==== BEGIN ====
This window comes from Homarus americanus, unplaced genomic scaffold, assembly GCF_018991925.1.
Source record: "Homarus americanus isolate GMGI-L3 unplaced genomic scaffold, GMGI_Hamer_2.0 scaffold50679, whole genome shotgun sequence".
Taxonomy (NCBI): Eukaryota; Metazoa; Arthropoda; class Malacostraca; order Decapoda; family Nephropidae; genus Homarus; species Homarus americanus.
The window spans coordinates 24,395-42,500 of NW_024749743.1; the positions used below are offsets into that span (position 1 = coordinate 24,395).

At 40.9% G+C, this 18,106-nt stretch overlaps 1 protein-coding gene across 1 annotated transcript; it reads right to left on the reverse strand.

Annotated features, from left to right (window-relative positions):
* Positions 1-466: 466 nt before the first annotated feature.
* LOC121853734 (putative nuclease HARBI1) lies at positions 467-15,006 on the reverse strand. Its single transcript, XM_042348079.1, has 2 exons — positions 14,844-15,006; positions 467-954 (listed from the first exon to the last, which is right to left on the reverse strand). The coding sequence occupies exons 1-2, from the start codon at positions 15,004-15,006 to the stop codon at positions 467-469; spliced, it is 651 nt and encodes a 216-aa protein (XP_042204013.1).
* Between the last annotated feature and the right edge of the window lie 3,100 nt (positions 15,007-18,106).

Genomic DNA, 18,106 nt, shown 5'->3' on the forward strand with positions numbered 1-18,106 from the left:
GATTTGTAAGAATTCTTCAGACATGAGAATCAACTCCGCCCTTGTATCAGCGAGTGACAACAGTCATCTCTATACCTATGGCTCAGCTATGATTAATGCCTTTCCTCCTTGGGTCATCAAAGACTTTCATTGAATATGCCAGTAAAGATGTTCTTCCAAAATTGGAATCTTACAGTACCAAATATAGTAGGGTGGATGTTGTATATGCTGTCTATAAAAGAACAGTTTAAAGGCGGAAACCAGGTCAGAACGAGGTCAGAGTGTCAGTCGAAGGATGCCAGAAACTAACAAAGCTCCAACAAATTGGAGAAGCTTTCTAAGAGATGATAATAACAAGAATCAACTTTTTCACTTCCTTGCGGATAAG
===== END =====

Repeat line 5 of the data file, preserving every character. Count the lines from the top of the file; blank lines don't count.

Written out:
At 40.9% G+C, this 18,106-nt stretch overlaps 1 protein-coding gene across 1 annotated transcript; it reads right to left on the reverse strand.